Concern yourself far more with remembering the good times and know that you will share these again. Feel your grief, but do not become swallowed up in it. Allow yourself a period of sadness for the close contact you will miss, then pull yourself back to that place of love within yourself. Do this as a choice—for yourself—with your own thoughts. It is not necessary to suffer. Your loved one no longer suffers and would want you to know this. They look upon you with new eyes and wish you to know all is well. They are safe and loved in the arms of angels, and so are you, my friend, so are you.
The other messages can be viewed at her web site.
Giesemann is convinced that the words are coming from spirit, not from her own mind. “At first I thought I was making up what I was hearing until I noticed that the words were rhyming,” she stresses. “I might be able to rhyme one or two phrases on the spot, but not verse after verse non-stop with such beautiful messages. After a year of receiving poetry, the spirits now give me prose as well, for I finally know that I am not making this up.”
She also points out that after channeling a message from spirit, she frequently finds the exact words or new concepts in her spiritual reading later the same day. “This happens repeatedly—words such as “fear not the morrow,” which I would never use, and then within hours I come across the phrase in my reading,” she further explains by e-mail. “I always ask to be guided to what I should learn through the books I read, so when I pick up a book I’m drawn to read and find there what came through in the inspired writing earlier that day, this is always very evidential to me that these are non-physical minds working with my mind and guiding me. Additionally, I have had friends give me personal questions to ask of the spirit guides and poets. The poems that result have revealed childhood traumas and other circumstances which I knew nothing about. I recently sat with a friend who is going through difficulties. She asked for advice and I had no idea how to help her. I apologized for not knowing what to say, and we simply sat and prayed together. I went home and sat in meditation and asked my guides for advice. Their answer came in a full page of advice specific to her situation, stated in beautiful prose which I later shared with her. She told me the advice was spot-on and brought her the first true peace she’d found in weeks. I can take no credit whatsoever for that kind of writing.”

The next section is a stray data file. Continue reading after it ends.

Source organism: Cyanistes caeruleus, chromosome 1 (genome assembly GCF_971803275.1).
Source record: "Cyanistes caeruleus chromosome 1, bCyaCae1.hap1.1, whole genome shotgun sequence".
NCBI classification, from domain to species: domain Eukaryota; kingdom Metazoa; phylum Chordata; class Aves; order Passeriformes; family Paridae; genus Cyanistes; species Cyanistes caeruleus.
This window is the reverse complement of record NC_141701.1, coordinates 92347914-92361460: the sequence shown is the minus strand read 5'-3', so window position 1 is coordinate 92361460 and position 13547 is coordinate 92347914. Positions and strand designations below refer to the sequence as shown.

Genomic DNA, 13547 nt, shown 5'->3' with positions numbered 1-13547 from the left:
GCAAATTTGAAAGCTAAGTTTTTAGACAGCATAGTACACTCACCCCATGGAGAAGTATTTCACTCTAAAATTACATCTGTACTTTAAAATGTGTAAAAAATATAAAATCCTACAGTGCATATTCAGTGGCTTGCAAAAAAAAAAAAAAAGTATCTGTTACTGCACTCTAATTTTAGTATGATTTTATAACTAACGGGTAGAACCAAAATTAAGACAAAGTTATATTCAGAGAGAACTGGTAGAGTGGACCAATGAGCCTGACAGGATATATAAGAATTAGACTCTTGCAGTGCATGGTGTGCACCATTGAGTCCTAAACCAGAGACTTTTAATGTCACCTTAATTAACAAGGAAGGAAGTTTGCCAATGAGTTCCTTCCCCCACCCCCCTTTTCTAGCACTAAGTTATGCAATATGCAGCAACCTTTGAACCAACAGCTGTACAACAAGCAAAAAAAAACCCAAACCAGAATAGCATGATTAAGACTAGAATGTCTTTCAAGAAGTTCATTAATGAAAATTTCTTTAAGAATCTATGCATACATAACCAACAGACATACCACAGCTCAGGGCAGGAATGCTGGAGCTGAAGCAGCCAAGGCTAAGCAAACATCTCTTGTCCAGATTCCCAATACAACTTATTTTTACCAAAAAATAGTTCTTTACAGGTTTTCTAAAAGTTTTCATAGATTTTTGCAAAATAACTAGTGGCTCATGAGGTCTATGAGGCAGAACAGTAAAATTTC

Michael Tymn is the author of The Afterlife Revealed: What Happens After We Die, Resurrecting Leonora Piper: How Science Discovered the Afterlife and Dead Men Talking: Afterlife Communication from World War I.